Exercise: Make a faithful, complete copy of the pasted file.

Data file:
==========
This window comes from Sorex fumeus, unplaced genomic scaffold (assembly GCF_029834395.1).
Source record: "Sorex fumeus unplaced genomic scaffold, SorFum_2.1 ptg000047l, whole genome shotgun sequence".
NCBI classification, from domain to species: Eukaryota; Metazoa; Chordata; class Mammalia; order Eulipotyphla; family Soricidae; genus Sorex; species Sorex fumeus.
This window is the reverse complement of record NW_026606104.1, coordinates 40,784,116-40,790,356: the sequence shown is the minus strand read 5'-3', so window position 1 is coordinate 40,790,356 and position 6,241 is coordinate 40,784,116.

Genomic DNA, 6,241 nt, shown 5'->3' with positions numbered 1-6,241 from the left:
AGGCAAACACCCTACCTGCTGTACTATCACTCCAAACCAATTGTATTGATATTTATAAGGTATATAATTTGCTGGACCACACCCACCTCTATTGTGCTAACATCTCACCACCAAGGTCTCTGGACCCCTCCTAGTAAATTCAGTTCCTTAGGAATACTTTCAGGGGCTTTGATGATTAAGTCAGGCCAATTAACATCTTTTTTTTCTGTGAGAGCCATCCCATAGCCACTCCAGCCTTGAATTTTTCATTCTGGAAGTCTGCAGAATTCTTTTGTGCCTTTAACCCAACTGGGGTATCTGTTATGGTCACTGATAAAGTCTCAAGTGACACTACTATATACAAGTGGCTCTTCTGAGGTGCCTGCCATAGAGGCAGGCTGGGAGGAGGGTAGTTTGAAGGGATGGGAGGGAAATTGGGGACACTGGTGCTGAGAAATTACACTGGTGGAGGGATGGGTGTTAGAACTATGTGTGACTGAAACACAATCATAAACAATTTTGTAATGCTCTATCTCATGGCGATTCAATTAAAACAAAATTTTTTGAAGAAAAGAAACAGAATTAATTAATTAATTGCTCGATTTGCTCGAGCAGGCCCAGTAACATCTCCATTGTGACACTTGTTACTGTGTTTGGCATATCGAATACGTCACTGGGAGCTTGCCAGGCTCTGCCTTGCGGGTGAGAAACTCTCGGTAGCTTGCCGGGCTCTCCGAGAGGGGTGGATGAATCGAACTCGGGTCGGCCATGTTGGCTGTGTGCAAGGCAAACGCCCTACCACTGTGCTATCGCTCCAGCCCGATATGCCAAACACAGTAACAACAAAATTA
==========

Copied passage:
This window comes from Sorex fumeus, unplaced genomic scaffold (assembly GCF_029834395.1).
Source record: "Sorex fumeus unplaced genomic scaffold, SorFum_2.1 ptg000047l, whole genome shotgun sequence".
NCBI classification, from domain to species: Eukaryota; Metazoa; Chordata; class Mammalia; order Eulipotyphla; family Soricidae; genus Sorex; species Sorex fumeus.
This window is the reverse complement of record NW_026606104.1, coordinates 40,784,116-40,790,356: the sequence shown is the minus strand read 5'-3', so window position 1 is coordinate 40,790,356 and position 6,241 is coordinate 40,784,116.

Genomic DNA, 6,241 nt, shown 5'->3' with positions numbered 1-6,241 from the left:
AGGCAAACACCCTACCTGCTGTACTATCACTCCAAACCAATTGTATTGATATTTATAAGGTATATAATTTGCTGGACCACACCCACCTCTATTGTGCTAACATCTCACCACCAAGGTCTCTGGACCCCTCCTAGTAAATTCAGTTCCTTAGGAATACTTTCAGGGGCTTTGATGATTAAGTCAGGCCAATTAACATCTTTTTTTTCTGTGAGAGCCATCCCATAGCCACTCCAGCCTTGAATTTTTCATTCTGGAAGTCTGCAGAATTCTTTTGTGCCTTTAACCCAACTGGGGTATCTGTTATGGTCACTGATAAAGTCTCAAGTGACACTACTATATACAAGTGGCTCTTCTGAGGTGCCTGCCATAGAGGCAGGCTGGGAGGAGGGTAGTTTGAAGGGATGGGAGGGAAATTGGGGACACTGGTGCTGAGAAATTACACTGGTGGAGGGATGGGTGTTAGAACTATGTGTGACTGAAACACAATCATAAACAATTTTGTAATGCTCTATCTCATGGCGATTCAATTAAAACAAAATTTTTTGAAGAAAAGAAACAGAATTAATTAATTAATTGCTCGATTTGCTCGAGCAGGCCCAGTAACATCTCCATTGTGACACTTGTTACTGTGTTTGGCATATCGAATACGTCACTGGGAGCTTGCCAGGCTCTGCCTTGCGGGTGAGAAACTCTCGGTAGCTTGCCGGGCTCTCCGAGAGGGGTGGATGAATCGAACTCGGGTCGGCCATGTTGGCTGTGTGCAAGGCAAACGCCCTACCACTGTGCTATCGCTCCAGCCCGATATGCCAAACACAGTAACAACAAAATTA